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Single Board Computers & Raspberry Pi Basics


A Single-Board Computer (SBC) is a computer built on a single circuit board, with microprocessor(s), memory, input/output (I/O) and other features required of a functional computer.] SBCs typically provide a fanless, low-power computing solution. Current SBCs come with a wide variety of processor types, most with GPUs on-board. These processors range from X86 based processors from the traditional PC space (AMD and Intel) to ARM processors which have traditionally been used in the industrial and more recently mobile spaces. The most prevalent form of software used on SBCs is Linux with numerous derivations including Android, Ubuntu, Fedora, Debian and Arch Linux as well as FreeBSD.

Many of today’s SBCs have become so powerful that they are beginning to have the capability of modern day PCs and tablets. This trend will continue as more powerful processors make their way into the embedded computing market as ever-increasing performance/price ratios rise, as well as additional manufacturers enter into this “Wild West” frontier of supporting open source hardware and software for both DIYers and professionals alike.

SBCs

In 2006, a group based in the University of Cambridge’s Computer Laboratory, decided to address the need for a low cost computing platform that would allow kids to learn how to program without the need for a full-fledged home computer.

The result was a $35 single board computer named Raspberry Pi. While initially designed as a tool for students to learn programming, the Raspberry Pi was adopted by makers, designers, students and even professional engineers and helped to launch the current boom in interest in SBCs.

Now there are many SBCs e.g. 86Duino, A10-OLinuXino-Lime, Arduino TRE, Banana Pi, BPi D1, HummingBoard-i1, Odroid-C1, Orange Pi, pcDuino3 Nano, etc.

Ref: Electronic Design, Then and Now A Brief History of Single Board Computers

Raspberry Pi

The Raspberry Pi is a low cost, credit-card sized computer that plugs into a computer monitor or TV, and uses a standard keyboard and mouse. It is a capable little device that enables people of all ages to explore computing, and to learn how to program in languages like Scratch and Python. It’s capable of doing everything you’d expect a desktop computer to do, from browsing the internet and playing high-definition video, to making spreadsheets, word-processing, and playing games.

What’s more, the Raspberry Pi has the ability to interact with the outside world, and has been used in a wide array of digital maker projects, from music machines and parent detectors to weather stations and tweeting birdhouses with infra-red cameras.

Physical Computing - RPi vs. Arduino

Arduino boards are micro-controllers, not full computers. They don’t run a full operating system, but simply execute written code as their firmware interprets it.

You lose access to the basic tools an operating system provides, but on the other hand, directly executing simple code is easier, and is accomplished with no operating system overhead.

The main purpose of the Arduino board is to interface with sensors and devices, so it’s great for hardware projects in which you simply want things to respond to various sensor readings and manual input.

Notes:

  • The Raspberry Pi is a 3.3V device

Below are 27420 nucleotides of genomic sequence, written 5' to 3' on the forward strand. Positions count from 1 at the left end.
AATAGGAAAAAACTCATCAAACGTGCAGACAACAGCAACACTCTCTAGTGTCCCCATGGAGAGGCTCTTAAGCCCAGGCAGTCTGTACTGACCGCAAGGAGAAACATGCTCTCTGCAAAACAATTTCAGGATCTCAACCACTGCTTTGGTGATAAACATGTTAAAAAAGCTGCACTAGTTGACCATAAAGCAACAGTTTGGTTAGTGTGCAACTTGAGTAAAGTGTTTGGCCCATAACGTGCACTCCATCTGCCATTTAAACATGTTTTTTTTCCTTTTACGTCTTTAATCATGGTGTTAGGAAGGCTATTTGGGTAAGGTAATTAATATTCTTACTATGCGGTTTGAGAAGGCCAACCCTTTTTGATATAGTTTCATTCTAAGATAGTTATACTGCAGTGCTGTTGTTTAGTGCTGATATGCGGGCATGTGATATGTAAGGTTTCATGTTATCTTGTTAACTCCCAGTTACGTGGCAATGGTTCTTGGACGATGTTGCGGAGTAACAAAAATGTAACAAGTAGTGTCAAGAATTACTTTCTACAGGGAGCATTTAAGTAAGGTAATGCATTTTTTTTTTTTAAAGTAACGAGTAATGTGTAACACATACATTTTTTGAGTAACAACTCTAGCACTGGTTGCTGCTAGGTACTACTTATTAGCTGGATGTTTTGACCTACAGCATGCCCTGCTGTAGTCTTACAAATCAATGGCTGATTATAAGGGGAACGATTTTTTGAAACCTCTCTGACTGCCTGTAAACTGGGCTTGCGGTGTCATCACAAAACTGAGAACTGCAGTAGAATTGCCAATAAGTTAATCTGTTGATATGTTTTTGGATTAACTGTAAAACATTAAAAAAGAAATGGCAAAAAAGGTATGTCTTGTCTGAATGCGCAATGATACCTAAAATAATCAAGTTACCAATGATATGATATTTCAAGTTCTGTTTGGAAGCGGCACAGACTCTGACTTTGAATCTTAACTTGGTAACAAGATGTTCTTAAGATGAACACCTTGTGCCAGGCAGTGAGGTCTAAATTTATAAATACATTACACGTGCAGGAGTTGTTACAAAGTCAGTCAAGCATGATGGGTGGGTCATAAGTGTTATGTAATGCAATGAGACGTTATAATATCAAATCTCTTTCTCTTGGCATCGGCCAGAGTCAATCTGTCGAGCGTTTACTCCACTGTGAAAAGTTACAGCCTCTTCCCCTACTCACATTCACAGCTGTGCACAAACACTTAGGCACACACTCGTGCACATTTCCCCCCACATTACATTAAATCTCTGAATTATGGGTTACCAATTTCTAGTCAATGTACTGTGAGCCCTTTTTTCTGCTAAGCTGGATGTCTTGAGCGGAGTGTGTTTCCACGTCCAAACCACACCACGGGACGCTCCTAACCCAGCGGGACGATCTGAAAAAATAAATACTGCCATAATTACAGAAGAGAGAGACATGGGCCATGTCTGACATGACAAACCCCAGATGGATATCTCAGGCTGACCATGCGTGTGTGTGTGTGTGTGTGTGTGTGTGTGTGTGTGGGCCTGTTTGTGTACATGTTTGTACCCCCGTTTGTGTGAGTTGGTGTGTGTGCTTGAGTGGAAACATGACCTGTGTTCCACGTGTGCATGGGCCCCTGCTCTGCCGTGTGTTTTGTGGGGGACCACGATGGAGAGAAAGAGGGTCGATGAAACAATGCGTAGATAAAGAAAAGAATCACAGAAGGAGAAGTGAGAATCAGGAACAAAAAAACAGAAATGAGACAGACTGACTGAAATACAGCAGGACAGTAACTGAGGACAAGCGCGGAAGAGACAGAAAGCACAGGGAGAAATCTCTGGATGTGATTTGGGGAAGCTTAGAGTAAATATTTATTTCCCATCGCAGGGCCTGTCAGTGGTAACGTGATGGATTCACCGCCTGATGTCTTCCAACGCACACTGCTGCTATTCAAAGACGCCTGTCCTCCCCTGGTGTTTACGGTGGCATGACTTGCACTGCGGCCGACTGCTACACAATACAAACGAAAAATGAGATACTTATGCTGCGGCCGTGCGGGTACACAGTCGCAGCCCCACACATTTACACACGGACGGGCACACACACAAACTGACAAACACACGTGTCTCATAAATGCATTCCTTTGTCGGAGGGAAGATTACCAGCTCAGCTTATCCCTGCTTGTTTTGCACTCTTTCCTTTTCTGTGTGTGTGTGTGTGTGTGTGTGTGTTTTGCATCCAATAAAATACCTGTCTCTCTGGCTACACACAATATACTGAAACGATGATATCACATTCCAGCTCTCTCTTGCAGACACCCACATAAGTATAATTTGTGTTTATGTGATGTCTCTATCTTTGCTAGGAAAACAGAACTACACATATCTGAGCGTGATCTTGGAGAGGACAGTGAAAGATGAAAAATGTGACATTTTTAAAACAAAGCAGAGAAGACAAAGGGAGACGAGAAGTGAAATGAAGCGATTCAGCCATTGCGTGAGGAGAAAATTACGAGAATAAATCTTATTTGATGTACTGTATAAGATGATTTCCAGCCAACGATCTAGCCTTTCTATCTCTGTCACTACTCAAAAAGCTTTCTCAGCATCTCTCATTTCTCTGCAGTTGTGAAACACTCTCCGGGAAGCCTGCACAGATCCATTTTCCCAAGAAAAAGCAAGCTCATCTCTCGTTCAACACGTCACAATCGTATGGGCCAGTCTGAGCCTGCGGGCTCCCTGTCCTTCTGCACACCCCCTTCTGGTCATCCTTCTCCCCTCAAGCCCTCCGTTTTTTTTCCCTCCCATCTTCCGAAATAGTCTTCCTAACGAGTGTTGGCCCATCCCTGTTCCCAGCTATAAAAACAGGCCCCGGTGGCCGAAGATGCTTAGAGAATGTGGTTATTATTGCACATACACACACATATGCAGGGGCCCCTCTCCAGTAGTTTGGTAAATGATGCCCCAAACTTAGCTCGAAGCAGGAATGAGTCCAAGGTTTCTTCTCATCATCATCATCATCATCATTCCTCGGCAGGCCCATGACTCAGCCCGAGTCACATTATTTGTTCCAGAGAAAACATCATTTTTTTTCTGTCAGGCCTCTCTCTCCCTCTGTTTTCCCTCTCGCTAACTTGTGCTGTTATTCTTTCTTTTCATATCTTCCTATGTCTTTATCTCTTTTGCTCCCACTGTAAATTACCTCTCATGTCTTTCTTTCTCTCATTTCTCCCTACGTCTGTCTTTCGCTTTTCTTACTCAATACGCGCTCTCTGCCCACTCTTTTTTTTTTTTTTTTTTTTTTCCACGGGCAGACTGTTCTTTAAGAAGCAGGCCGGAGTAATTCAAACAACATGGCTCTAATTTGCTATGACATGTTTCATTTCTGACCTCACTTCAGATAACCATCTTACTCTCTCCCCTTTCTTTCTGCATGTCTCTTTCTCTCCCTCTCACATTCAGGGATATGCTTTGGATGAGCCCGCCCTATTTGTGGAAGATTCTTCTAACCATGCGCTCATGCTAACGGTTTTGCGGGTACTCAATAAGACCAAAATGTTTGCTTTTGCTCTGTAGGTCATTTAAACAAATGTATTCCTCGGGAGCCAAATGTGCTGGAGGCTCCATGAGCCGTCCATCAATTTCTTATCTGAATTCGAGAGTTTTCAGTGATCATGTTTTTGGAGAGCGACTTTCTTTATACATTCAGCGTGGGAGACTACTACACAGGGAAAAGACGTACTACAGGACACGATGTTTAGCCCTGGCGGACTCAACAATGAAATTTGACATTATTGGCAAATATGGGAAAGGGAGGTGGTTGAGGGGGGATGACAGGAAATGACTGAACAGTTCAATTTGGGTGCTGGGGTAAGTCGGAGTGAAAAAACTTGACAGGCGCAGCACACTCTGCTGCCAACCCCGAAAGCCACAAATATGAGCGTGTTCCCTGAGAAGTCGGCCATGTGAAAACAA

• The GPIO pins are unbuffered and unprotected, so if you short something out, you could fry your whole Pi, so be careful!

Setup - General Steps

It is always recommended to connect the MicroUSB Power to the unit last (while most connections can be made live, it is best practice to connect items such as displays and other connections with the power turned off). Ref: Basic Setup.

  1. Plug the SD Card loaded with the Operating System into the Raspberry Pi.
  2. If required, plug the USB keyboard and mouse into the Raspberry Pi, perhaps via a USB Hub. Connect the Hub to power, if necessary.
  3. If required, plug the video cable into the display and into the Raspberry Pi.
  4. Plug in your Network cable, or Wi-Fi dongle, if required.
  5. Ensure that your USB Hub (if any) and display are working.
  6. With your screen on, plug the other end of the power source into the Raspberry Pi.
  7. Plug the power source into the main socket, and switch it on.
  8. If connected to a display, the Raspberry Pi should boot up and display messages on the screen.
  9. If running headless, it should boot up. When the leds have stopped flashing, connect to the Raspberry Pi from the remote computer. Whether this works will depend on the operating system you are using; the Raspian Linux operating system is configured to allow SSH connections by default.

Node-RED

Node-RED is a tool for wiring together hardware devices, APIs and online services in new and interesting ways.

Node-RED provides a browser-based flow editor that makes it easy to wire together flows using the wide range nodes in the palette. Flows can be then deployed to the runtime in a single-click.

JavaScript functions can be created within the editor using a rich text editor. A built-in library allows you to save useful functions, templates or flows for re-use.

References

  1. Top ten sub-$100 hacker SBCs for your holiday pleasure
  2. Ringing in 2015 with 40 Linux-friendly hacker SBCs
  3. Cliff Ortmeyer, Then and Now A Brief History of Single Board Computers, Electronic Design, Issue 6, December 2014
  4. RPi Low-level peripherals - eLinux.org
  5. Introducing the Raspberry Pi 3 | Hackaday
  6. Adafruit Learning System
  7. Jeffrey Kopcak, An Introduction to the Credit-Card Sized Computer
  8. The MagPi Magazine - The official Raspberry Pi magazineThe MagPi Magazine
  9. Mike Linnen, What can I do with a Raspberry Pi
  10. Jon Holton and Tim Fratangelo, Raspberry Pi Architecture
Author

Eueung Mulyana

Engineer. Lecturer. Programmer. Open Source Enthusiast.